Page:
Best of Chinatown: Yangtze Dining Lounge's elevated Chinese classics
The Yangtze Dining Lounge is a staple of the restaurant scene in Ottawa’s Chinatown. Yangtze has treated its customers to the highest quality service and authentic Szechuan and Cantonese cuisine since opening in its iconic building at 700 Somerset in 1982. With a long menu and plenty to choose from, there is always something new to try at the Yangtze Dining Lounge.
During my visit, I met friendly staff on the stairs to pick up some of the restaurants most popular dishes. I walked home down Somerset as the sun set and traffic backed up under Chinatown’s iconic archway with the heavenly, savoury smell rising from the dishes of delicious takeout in my arms.
Upon unpacking, I was greeted with a beautiful selection of classic Chinese food elevated to a new level of high quality food. My personal favourite were the giant, deliciously crunchy spring rolls stuffed with cabbage and vermicelli and still steaming hot after a long walk home. The savoury pork potstickers were nearly as good, with a perfect pan-fried exterior and meaty, tasty interior.
Finally, the fried shrimp balls were noticeably high quality. A far cry from the artificial, disturbingly uniform fried dough ball I used to understand as a staple of Chinese takeout, the fried shrimp balls had big, fluffy breading and careful attention to taste and texture in the stuffing.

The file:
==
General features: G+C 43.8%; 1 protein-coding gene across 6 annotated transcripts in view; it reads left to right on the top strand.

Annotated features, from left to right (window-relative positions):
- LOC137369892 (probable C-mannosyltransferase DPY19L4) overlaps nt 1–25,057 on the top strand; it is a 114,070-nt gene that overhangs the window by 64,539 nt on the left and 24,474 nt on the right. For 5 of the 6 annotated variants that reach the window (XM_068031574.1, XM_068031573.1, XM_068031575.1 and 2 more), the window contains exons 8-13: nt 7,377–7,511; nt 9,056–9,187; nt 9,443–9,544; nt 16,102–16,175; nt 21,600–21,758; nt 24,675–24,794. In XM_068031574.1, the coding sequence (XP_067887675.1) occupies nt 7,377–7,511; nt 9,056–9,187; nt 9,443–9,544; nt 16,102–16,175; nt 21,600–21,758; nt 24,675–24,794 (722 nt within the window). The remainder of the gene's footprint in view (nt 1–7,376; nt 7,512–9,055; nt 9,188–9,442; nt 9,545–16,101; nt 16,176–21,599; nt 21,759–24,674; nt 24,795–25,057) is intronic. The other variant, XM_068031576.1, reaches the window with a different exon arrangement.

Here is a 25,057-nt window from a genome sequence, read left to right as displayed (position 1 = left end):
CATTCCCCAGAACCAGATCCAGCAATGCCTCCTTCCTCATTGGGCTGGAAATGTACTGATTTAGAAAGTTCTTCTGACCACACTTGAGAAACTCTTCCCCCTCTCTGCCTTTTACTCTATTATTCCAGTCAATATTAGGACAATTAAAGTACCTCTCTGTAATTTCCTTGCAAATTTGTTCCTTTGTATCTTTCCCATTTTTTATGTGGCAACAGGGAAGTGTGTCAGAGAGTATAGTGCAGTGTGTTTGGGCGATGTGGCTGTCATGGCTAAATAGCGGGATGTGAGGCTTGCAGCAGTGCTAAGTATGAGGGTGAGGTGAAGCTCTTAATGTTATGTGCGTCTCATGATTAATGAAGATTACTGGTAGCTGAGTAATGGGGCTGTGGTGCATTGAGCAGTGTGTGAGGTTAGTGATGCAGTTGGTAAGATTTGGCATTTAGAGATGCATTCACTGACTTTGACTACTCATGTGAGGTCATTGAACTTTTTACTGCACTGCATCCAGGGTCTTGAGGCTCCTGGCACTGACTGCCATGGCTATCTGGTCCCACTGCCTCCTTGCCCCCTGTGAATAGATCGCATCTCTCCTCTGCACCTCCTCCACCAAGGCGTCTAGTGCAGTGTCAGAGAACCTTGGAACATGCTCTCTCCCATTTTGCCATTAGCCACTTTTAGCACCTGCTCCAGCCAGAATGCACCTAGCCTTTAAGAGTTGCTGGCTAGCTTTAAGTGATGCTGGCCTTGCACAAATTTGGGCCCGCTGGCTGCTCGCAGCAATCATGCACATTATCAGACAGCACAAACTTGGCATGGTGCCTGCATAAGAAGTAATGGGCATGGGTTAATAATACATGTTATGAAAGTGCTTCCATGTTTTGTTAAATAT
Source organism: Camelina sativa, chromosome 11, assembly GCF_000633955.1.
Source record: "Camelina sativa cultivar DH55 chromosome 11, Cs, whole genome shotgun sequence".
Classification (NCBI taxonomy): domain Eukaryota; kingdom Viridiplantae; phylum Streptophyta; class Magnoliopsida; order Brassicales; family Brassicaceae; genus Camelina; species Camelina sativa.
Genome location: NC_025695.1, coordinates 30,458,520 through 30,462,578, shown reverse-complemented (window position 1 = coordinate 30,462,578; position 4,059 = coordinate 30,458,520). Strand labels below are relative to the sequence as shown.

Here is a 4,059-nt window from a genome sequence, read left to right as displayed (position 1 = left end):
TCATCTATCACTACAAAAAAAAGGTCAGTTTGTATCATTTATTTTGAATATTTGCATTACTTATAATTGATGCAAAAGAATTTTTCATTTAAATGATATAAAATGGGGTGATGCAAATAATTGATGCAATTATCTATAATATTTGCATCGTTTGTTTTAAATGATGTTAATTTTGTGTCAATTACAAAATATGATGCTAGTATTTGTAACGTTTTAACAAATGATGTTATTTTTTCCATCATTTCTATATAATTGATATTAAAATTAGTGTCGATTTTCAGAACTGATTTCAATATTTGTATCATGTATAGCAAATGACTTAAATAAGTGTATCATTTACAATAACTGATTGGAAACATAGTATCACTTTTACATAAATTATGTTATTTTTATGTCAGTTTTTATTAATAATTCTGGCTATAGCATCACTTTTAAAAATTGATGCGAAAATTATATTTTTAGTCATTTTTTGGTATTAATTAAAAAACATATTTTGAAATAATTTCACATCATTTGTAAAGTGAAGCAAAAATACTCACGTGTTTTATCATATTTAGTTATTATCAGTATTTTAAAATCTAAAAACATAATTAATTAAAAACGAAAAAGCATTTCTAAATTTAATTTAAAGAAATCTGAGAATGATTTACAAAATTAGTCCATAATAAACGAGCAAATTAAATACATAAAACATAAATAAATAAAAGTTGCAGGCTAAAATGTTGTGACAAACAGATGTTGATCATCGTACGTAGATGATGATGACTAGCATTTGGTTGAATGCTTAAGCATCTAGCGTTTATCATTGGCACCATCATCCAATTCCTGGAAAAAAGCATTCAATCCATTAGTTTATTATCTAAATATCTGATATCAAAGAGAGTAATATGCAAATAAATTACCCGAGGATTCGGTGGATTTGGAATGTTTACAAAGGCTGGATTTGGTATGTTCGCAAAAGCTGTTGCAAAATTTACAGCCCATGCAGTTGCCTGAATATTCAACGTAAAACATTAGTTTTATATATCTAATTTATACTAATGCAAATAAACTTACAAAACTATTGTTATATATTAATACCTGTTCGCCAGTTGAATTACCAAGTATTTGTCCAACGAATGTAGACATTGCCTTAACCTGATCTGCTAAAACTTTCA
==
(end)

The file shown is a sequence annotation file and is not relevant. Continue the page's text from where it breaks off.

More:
Then, the Shrimp Shui Mai, available on Yangtze’s All Day Dim Sum menu, were also delectable. Featuring a mixture of whole shrimp pieces and light seasoning wrapped in translucent, sticky steamed dim sum wrapper, the classic dish bears the mark of the Yangtze Dining Lounge’s 35 years of experience with it.
Yangtze only offers its full selection of dim sum on the weekends, where any filling you could possibly imagine is wrapped into steamed pockets of sticky goodness. On weekdays, only their more popular varieties are available, though the selection is still large enough to be mildly intimidating—though I wouldn’t worry. It would be very hard indeed to go wrong with any kind of Yangtze’s dim sum. It is what the restaurant is known for, and it is so for good reason.
Topping everything off was a dish of fried noodles with fresh shards of green and white onion with a mild, savoury sauce that could be dressed with any of the different sauces (soy, hot sauce, sweet and sour, or plum) that arrived along with my assortment of dishes. I opt for simple soy and hot sauce mixture, but packaged sepately like this it is all too easy to customize everything to your own taste.
Proportions are very good, and can be quite sizeable depending on the dish ordered. Prices are reasonable, particularly for dim sum dishes, though rise with the rarity of the dish in question. I would highly suggest gathering with your bubble and ordering a selection of different options from their weekend dim sum menu to try a little bit of everything.
Yangtze Dining Lounge has had decades to perfect their craft and perfect it, I believe, they nearly have. Their Cantonese and Szechuan dishes are elevated to a far higher standard than typical Chinese takeout. Even so, they do not shirk popular classics like the big, beautiful giant spring roll (which I cannot recommend highly enough, should you make Yangtze your next takeout destination) or fried shrimp ball, and apply their attention to detail and care for quality to everything they make, from dim sum to noodles and everything in between.
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